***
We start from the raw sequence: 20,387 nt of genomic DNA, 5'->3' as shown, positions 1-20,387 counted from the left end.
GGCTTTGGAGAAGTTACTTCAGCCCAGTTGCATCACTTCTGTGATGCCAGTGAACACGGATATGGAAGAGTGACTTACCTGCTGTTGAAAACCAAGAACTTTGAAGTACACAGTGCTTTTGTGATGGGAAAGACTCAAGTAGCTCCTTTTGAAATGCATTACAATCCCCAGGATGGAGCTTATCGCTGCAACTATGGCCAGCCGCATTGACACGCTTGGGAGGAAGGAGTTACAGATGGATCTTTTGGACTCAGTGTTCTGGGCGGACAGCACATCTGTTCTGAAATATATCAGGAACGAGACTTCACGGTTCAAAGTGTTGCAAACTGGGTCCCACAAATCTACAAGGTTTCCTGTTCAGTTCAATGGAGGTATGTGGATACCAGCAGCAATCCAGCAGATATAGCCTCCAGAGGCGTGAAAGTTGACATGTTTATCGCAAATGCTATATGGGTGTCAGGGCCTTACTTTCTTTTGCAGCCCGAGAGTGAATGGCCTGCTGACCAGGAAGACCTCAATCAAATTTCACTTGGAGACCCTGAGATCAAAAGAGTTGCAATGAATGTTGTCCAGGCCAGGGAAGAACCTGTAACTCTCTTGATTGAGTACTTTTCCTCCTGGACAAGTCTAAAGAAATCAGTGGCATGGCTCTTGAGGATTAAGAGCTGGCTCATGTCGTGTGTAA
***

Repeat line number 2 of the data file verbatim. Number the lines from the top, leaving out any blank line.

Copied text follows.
GGCTTTGGAGAAGTTACTTCAGCCCAGTTGCATCACTTCTGTGATGCCAGTGAACACGGATATGGAAGAGTGACTTACCTGCTGTTGAAAACCAAGAACTTTGAAGTACACAGTGCTTTTGTGATGGGAAAGACTCAAGTAGCTCCTTTTGAAATGCATTACAATCCCCAGGATGGAGCTTATCGCTGCAACTATGGCCAGCCGCATTGACACGCTTGGGAGGAAGGAGTTACAGATGGATCTTTTGGACTCAGTGTTCTGGGCGGACAGCACATCTGTTCTGAAATATATCAGGAACGAGACTTCACGGTTCAAAGTGTTGCAAACTGGGTCCCACAAATCTACAAGGTTTCCTGTTCAGTTCAATGGAGGTATGTGGATACCAGCAGCAATCCAGCAGATATAGCCTCCAGAGGCGTGAAAGTTGACATGTTTATCGCAAATGCTATATGGGTGTCAGGGCCTTACTTTCTTTTGCAGCCCGAGAGTGAATGGCCTGCTGACCAGGAAGACCTCAATCAAATTTCACTTGGAGACCCTGAGATCAAAAGAGTTGCAATGAATGTTGTCCAGGCCAGGGAAGAACCTGTAACTCTCTTGATTGAGTACTTTTCCTCCTGGACAAGTCTAAAGAAATCAGTGGCATGGCTCTTGAGGATTAAGAGCTGGCTCATGTCGTGTGTAA